Listening to the Beliefs of Emerging Churches, edited by Robert Webber, was given to me by my wife for Christmas this past year. But rather than wishing your wife was as cool as mine, imagine a conversation taking place among the many different voices of the emerging church. That is the purpose and process of this book.
Five different leaders (very different in style, theological convictions, and geographical location) associated with the emerging church are given five specific topics to write. Apparently, once each author (all practitioners currently serving in a ministry capacity) wrote on their specific topic, the papers were passed around and all of the other participants reviewed and shared thoughts brought about by each other’s thoughts. This made the entire book feel very much almost conversant.
Each author wrote on a topic that represented their approach to theology. Mark Driscoll wrote of The Emerging Church and Biblicist Theology. John Burke wrote of The Emerging Church and Incarnational Theology. Dan Kimball wrote of The Emerging Church and Missional Theology. Doug Pagitt wrote of The Emerging Church and Embodied Theology. And Karen Ward wrote on The Emerging Church and Communal Theology.
Mark Driscoll, of Mars Hill Church in Seattle, wrote as Mark Driscoll writes. He confidently and carefully lines out major tenants of the Christian faith (including the Reformed Theology that he adheres to). Whether you agree with him or not, Driscoll constantly cites and interacts with Scripture. When writing on theology, I would consider that an important aspect to draw from.
John Burke, of Gateway Church in Austin, wrote, “one fear I have for the emerging church is that we will cut loose from the anchor of the authority of the Scriptures in hopes of relating to our relativistic culture.” And, as you would expect if you have read any of his books, his chapter is full of stories from the church that he leads of hearts and lives changed by the good news of Christ.
Dan Kimball, of Vintage Faith Church in Santa Cruz, wrote the book on the emerging church, literally. Like Burke and Driscoll, Kimball is what I would consider to be an emerging evangelical. I appreciate how he claims to be “a conservative evangelical, but not ‘one of those’ conservative evangelicals.” His idea that all Christians should be “missional theologians” who worship in community stands out as a major idea that I will take from this book.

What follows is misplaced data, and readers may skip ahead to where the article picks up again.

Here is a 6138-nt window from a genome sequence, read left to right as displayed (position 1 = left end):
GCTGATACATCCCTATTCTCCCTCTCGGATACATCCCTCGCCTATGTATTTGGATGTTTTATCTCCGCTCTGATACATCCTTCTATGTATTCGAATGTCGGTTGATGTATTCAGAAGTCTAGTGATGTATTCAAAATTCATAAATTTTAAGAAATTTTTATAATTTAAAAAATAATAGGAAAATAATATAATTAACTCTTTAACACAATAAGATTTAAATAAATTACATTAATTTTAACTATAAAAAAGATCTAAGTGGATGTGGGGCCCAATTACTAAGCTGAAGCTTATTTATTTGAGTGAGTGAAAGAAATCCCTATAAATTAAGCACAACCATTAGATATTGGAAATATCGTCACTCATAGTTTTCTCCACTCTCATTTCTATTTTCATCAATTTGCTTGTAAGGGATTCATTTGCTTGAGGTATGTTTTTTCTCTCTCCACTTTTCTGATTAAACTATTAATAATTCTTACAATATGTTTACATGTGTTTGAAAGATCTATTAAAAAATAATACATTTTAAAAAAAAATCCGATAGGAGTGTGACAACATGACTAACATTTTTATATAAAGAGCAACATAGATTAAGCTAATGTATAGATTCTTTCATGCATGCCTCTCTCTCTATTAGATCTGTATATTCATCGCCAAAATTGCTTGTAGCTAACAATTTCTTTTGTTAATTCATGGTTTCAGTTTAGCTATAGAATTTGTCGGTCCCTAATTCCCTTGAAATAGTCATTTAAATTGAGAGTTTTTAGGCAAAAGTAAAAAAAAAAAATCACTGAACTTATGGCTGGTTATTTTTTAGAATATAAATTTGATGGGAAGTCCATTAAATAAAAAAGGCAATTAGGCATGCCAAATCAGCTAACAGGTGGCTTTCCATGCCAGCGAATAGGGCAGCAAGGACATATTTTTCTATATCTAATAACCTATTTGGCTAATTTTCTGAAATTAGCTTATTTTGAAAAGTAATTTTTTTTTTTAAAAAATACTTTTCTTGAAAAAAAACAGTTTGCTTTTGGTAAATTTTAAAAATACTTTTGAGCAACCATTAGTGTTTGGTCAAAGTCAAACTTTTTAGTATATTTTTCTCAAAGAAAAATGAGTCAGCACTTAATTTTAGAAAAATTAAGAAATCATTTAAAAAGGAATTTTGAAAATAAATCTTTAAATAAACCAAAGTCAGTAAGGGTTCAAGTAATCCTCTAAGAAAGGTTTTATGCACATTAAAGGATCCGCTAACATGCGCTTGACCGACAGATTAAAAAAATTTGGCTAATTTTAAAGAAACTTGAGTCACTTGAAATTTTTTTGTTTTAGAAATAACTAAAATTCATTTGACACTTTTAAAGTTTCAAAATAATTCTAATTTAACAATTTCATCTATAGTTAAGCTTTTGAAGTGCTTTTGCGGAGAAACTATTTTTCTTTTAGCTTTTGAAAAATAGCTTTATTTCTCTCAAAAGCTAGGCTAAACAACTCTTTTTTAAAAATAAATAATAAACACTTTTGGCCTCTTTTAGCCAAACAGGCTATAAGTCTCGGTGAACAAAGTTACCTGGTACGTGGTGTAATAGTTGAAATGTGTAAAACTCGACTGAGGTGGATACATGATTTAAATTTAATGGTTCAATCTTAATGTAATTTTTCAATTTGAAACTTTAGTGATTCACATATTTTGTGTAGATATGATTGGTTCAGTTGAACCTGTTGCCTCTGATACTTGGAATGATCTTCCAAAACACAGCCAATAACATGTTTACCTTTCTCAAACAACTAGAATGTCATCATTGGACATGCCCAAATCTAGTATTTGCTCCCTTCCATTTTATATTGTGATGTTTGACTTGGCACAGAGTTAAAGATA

Doug Padgitt, of Solomon’s Porch in Minneapolis, wrote, in my opinion, the most frustrating chapter in the book. As I read the prior chapters, I could resonate with what the author wrote and found agreement with much of the discussion. But, similar to my conclusion after reading his Church Reimagined, I feel at odds with several of his major emphasis such as his statements that theology was meant to be temporary, that Augustine’s influence on the church had too much sway, and that Pelagius wasn’t being heretical, he was being contextual?! For the first time in the book, I found myself in absolute disagreement with an author. But I also found my favorite response written by Driscoll, who by this point in the book basically writes, “I like the dude, but he’s wrong for all of these reasons.”
Karen Ward, of The Apostle’s Church in Seattle, wrote the most creative chapter by far, written in the most creative style. Perhaps that creativity worked in opposition to it’s intended effect, because I had the most difficult time comprehending what was being written. Mark Driscoll responded by writing, “Karen’s chapter raises the important question of what exactly is the level of authority that Scripture holds in the church. Karen’s chapter uses only three Scripture references, an old worship song, an indie rock band, a postmodern philosopher, a church blog, a movie, an obscure theologian, and Hindu Ghandi as her authorities.” I disagreed with much that she wrote.
The chapters themselves are intriguing, interesting, and at times extremely frustrating. But it is wonderfully helpful in presenting the unfinished, unwritten, disjointed beliefs of emerging churches. It remains undefined. And, I believe it will continue to do so.
And so, we must all consider what we hear. We cannot take anything at face value or without checking that it corresponds with Scripture. We must be vigilant. We must continue to be as Christ commanded, “Shrewd as serpents and harmless as doves.” And with that mindset, along with a large dose of grace and humility, we can listen to the voices of the emerging church.